But that blessing can also be a curse because kids who exhibit no symptoms of an infection can still pass the virus along.
“In this age group, the disease is often asymptomatic or it can present as just a little runny nose, or the kid doesn’t smell that well,” Caniza said.
And since adolescents don’t always communicate well, they may not tell family members that they are feeling under the weather — especially if their confession might interfere with being able to hang out with friends.
“They might not tell you they are sick, and they might continue mingling,” Caniza said.
We love them, but can we trust them?
Sometime over the past year you’ve probably seen a pack of teens or tweens roaming the streets — some wearing masks, some not, and some with a mask pulled uselessly beneath the chin.
“Just knowing how teenagers are, they may not be as careful as other people about washing their hands, or keeping their distance or wearing masks,” Caniza said.
And if they are infectious, that could be a real problem.
“Youths can have a role in transmission of the virus in the community,” said Julie Swann, an expert in healthcare systems at North Carolina State University. “It’s thought that in Michigan, schools and sports were associated with the big surge in the state along with a mutation.”
Swann added that managing the behavior of early adolescents can be harder than the behavior of younger children.
“They tend to go out with their friends, away from the house, and parents have less control,” she said.
That might help explain data that show teens were more likely to get COVID-19 than younger children. According to the CDC, adolescents ages 12 to 17 were twice as likely as children ages 5 to 11 to test positive for the virus.
They like to mix it up
Being with friends is important for teens, and their normal daily lives are rife with opportunities to transmit the virus — while playing sports, having sleepovers, gathering at parks or huddling over each other’s phones.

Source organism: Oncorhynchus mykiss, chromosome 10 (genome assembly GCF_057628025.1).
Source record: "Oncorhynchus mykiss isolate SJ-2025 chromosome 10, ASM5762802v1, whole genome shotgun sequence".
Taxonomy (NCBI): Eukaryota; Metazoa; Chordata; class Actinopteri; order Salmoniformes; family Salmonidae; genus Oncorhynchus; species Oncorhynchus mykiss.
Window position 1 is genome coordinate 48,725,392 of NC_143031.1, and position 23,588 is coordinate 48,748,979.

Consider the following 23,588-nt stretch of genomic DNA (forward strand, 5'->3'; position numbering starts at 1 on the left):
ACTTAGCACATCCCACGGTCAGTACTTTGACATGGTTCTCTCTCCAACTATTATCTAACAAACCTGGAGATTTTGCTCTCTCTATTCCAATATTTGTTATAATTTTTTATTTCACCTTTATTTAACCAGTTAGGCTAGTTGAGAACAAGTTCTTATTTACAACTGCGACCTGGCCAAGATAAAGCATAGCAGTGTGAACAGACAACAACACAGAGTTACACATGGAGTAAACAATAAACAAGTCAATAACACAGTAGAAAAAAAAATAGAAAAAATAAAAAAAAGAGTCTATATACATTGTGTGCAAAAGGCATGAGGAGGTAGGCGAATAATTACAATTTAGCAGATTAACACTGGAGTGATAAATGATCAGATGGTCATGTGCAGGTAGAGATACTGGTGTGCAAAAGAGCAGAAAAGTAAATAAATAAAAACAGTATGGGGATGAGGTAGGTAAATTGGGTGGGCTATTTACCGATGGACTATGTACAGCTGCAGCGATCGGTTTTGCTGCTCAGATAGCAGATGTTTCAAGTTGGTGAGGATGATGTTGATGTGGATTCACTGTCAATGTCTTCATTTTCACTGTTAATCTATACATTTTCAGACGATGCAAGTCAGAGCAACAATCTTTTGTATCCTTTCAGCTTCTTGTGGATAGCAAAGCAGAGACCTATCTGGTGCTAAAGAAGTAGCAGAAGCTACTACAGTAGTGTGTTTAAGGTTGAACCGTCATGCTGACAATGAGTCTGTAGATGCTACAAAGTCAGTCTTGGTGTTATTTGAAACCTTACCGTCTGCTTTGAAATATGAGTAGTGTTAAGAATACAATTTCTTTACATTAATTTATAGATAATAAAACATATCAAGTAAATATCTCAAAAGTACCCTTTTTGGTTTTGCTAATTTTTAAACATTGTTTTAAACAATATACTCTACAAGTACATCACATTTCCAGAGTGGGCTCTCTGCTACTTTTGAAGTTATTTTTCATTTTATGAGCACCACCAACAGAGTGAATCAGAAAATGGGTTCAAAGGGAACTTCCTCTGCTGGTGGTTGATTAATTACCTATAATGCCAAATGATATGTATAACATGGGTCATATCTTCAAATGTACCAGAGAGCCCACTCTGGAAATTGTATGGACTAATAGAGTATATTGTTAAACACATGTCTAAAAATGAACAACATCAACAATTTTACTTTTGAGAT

Swann said she is particularly worried about summer camp.
“Moving into summer, some kids will go to camp where they are with different groups of kids every week,” she said.
She also worries about overnight settings, where kids are not likely to wear masks.
“I’m anticipating that we could see a surge of cases in the summer associated with children and youth in summer camp settings,” she said.
Middle and high schools could reopen more fully
While many elementary schools across the nation are offering in-person education that looks pretty similar to what kids got before the pandemic, the same cannot be said for many middle and high schools, which generally serve a larger number of students who typically mix more throughout the day.
Dowdy said making COVID-19 vaccines available to 12- to 15-year-olds could dramatically improve the safety of these schools, allowing them to open more fully.
“Now you are getting to a point where you can say all high schoolers are eligible for the vaccine,” he said. “Even if a few don’t get it, you can feel much more comfortable that opening up schools is not creating outbreaks in the making.”